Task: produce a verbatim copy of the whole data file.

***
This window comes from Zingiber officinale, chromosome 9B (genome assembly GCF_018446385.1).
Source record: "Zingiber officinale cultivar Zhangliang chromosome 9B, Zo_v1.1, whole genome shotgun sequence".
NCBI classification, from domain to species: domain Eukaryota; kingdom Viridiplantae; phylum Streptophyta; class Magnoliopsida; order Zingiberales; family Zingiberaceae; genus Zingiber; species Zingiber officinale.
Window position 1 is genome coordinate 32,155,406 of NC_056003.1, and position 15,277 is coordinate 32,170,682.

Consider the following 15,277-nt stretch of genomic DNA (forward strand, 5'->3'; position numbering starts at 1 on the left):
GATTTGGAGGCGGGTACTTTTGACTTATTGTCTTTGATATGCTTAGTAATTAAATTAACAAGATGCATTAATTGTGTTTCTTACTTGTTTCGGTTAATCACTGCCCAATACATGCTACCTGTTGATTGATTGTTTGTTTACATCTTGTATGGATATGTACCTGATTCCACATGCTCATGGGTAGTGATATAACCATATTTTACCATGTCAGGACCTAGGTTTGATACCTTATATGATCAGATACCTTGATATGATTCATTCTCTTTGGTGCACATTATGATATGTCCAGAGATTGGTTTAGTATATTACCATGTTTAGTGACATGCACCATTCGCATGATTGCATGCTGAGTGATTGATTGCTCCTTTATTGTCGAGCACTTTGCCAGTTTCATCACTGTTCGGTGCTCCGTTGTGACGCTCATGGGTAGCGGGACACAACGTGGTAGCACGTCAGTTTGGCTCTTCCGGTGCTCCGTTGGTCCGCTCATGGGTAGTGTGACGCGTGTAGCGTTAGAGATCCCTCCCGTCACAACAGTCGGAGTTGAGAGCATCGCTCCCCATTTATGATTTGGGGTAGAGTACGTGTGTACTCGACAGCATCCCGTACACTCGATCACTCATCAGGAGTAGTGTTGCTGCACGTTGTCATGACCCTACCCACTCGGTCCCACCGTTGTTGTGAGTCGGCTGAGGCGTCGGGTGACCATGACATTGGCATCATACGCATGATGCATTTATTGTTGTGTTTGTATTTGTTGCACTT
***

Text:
This window comes from Zingiber officinale, chromosome 9B (genome assembly GCF_018446385.1).
Source record: "Zingiber officinale cultivar Zhangliang chromosome 9B, Zo_v1.1, whole genome shotgun sequence".
NCBI classification, from domain to species: domain Eukaryota; kingdom Viridiplantae; phylum Streptophyta; class Magnoliopsida; order Zingiberales; family Zingiberaceae; genus Zingiber; species Zingiber officinale.
Window position 1 is genome coordinate 32,155,406 of NC_056003.1, and position 15,277 is coordinate 32,170,682.

Consider the following 15,277-nt stretch of genomic DNA (forward strand, 5'->3'; position numbering starts at 1 on the left):
GATTTGGAGGCGGGTACTTTTGACTTATTGTCTTTGATATGCTTAGTAATTAAATTAACAAGATGCATTAATTGTGTTTCTTACTTGTTTCGGTTAATCACTGCCCAATACATGCTACCTGTTGATTGATTGTTTGTTTACATCTTGTATGGATATGTACCTGATTCCACATGCTCATGGGTAGTGATATAACCATATTTTACCATGTCAGGACCTAGGTTTGATACCTTATATGATCAGATACCTTGATATGATTCATTCTCTTTGGTGCACATTATGATATGTCCAGAGATTGGTTTAGTATATTACCATGTTTAGTGACATGCACCATTCGCATGATTGCATGCTGAGTGATTGATTGCTCCTTTATTGTCGAGCACTTTGCCAGTTTCATCACTGTTCGGTGCTCCGTTGTGACGCTCATGGGTAGCGGGACACAACGTGGTAGCACGTCAGTTTGGCTCTTCCGGTGCTCCGTTGGTCCGCTCATGGGTAGTGTGACGCGTGTAGCGTTAGAGATCCCTCCCGTCACAACAGTCGGAGTTGAGAGCATCGCTCCCCATTTATGATTTGGGGTAGAGTACGTGTGTACTCGACAGCATCCCGTACACTCGATCACTCATCAGGAGTAGTGTTGCTGCACGTTGTCATGACCCTACCCACTCGGTCCCACCGTTGTTGTGAGTCGGCTGAGGCGTCGGGTGACCATGACATTGGCATCATACGCATGATGCATTTATTGTTGTGTTTGTATTTGTTGCACTT